SMEs call for more government help ahead of Budget 2017

Skyline of Central Business District after office hours on March 24, 2016.
Skyline of Central Business District after office hours on March 24, 2016. PHOTO: ST FILE

SINGAPORE - The cost of doing business remains a top concern among bosses of small and medium-sized enterprises (SMEs) here. But in a twist, a recent survey by the SBF showed that many firms here feel challenged by the high amount of compliance and regulatory costs, more so than manpower costs - a traditional bugbear for SMEs.

The Singapore Business Federation (SBF)'s committee on SMEs is urging the Government to study, review and streamline compliance and regulatory-related costs for firms here. For a start, the focus should fall on the advanced manufacturing and food services sectors, the committee said in recommendations released on Wednesday (Jan 4).

The SME Committee also urged the Government to hold back any planned increases in foreign worker levies across all sectors for 36 months, and repeated its call for government landlords to take the lead in adopting a fair tenancy framework to give rentors some relief, among other things.

These suggestions were part of 21 recommendations the SBF's SME Committee is making to the Government ahead of Budget 2017.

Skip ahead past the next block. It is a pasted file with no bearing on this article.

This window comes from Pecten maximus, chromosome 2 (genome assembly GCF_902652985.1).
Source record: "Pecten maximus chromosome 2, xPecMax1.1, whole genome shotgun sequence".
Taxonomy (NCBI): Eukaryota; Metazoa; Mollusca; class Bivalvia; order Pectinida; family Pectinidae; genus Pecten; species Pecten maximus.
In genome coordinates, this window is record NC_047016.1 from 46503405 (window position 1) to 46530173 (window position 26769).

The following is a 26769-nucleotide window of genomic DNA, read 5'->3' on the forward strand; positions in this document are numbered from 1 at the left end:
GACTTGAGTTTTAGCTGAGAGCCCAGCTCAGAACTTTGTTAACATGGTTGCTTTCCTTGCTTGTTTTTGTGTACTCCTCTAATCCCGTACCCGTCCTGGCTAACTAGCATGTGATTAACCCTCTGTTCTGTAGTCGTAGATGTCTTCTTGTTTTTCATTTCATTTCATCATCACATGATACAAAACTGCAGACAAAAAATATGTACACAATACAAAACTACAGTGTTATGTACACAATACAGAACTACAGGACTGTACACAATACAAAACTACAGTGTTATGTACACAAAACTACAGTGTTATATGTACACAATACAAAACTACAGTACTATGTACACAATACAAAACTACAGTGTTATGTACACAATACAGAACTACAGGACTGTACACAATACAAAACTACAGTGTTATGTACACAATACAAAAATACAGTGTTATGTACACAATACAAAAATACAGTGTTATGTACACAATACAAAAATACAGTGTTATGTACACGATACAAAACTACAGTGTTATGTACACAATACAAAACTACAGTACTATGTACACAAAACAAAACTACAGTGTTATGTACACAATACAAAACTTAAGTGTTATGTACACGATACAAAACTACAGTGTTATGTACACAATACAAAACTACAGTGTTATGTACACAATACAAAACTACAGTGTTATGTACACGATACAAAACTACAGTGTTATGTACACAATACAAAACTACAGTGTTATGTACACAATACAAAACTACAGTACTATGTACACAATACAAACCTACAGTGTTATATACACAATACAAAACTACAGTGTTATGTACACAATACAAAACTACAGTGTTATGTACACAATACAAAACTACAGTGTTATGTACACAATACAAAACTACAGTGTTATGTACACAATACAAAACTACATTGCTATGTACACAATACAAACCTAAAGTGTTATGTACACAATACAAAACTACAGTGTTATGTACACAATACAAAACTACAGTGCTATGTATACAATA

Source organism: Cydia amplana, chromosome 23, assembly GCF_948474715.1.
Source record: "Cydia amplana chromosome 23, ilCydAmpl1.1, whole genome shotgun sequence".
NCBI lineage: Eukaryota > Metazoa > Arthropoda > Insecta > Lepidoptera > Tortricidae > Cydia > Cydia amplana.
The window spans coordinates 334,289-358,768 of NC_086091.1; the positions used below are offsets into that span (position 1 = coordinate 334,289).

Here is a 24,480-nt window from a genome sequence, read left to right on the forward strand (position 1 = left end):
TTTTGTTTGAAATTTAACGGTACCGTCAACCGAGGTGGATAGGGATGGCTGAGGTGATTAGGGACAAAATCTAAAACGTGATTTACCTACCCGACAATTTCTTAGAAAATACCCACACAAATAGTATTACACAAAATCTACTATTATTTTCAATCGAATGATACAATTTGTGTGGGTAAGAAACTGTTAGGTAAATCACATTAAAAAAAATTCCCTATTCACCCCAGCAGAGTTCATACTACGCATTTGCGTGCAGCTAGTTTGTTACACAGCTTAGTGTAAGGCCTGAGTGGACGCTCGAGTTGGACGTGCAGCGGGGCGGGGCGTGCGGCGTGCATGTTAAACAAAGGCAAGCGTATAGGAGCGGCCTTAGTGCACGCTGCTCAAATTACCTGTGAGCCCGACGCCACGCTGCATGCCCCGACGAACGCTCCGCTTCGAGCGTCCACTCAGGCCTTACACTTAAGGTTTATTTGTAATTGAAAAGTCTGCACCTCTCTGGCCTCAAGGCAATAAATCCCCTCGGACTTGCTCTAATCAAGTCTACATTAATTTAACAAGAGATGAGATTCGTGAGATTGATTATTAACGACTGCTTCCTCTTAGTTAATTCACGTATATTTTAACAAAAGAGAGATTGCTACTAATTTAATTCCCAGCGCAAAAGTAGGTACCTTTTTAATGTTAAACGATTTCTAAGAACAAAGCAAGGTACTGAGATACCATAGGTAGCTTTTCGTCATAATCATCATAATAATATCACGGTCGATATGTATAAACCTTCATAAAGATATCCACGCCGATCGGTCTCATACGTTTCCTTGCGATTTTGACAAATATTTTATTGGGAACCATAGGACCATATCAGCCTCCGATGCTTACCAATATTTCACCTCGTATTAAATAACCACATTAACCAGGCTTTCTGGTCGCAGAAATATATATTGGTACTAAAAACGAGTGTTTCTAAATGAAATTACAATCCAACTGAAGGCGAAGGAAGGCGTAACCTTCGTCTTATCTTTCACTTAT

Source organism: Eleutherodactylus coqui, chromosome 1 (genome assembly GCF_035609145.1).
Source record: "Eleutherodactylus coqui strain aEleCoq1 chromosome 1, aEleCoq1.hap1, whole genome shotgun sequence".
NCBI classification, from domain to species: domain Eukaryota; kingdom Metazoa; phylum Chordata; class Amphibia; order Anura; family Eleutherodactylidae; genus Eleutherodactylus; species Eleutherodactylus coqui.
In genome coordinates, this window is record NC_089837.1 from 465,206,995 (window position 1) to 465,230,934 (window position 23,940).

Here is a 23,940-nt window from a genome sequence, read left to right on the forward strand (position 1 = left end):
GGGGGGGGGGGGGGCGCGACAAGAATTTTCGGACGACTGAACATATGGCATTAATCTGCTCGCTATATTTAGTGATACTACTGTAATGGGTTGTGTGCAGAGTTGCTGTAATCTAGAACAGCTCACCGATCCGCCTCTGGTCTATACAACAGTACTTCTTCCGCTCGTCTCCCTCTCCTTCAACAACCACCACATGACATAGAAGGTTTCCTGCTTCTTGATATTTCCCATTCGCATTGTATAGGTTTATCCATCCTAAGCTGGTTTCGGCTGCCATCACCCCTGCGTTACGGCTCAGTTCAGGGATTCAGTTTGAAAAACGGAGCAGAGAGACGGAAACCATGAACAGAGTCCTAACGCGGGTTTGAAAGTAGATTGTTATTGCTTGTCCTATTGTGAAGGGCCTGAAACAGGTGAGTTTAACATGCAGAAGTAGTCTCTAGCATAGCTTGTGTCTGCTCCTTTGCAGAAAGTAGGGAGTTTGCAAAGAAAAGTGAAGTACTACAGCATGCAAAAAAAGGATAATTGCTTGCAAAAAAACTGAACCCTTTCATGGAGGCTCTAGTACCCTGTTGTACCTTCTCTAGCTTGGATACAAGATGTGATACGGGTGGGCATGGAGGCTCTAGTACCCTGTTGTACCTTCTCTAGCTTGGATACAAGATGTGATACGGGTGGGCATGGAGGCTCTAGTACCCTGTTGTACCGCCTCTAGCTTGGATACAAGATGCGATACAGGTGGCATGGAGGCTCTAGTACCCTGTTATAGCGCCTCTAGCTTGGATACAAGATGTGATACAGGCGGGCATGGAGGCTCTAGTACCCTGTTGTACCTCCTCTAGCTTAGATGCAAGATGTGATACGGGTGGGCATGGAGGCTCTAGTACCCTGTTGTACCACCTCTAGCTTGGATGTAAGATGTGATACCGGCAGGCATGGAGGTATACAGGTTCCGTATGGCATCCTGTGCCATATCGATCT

It also noted that to stay competitive in an era of growth that is centred on innovation and technology, Singapore needs to focus on creating new clusters of globally competitive companies.

Such clusters of innovative companies can be an important "third growth engine" for Singapore alongside its traditional reliance on multinational corporations and Government-linked companies.

To make Singapore a more conducive place to nurture globally competitive companies, the SME committee has urged the Government to commission a study to assess the feasibility of establishing a private bourse to make it easier for innovative, high-risk companies to raise capital here. This would be akin to China's New Third Board, an over-the-counter market for investors who can take on riskier investments, said committee chairman Lawrence Leow.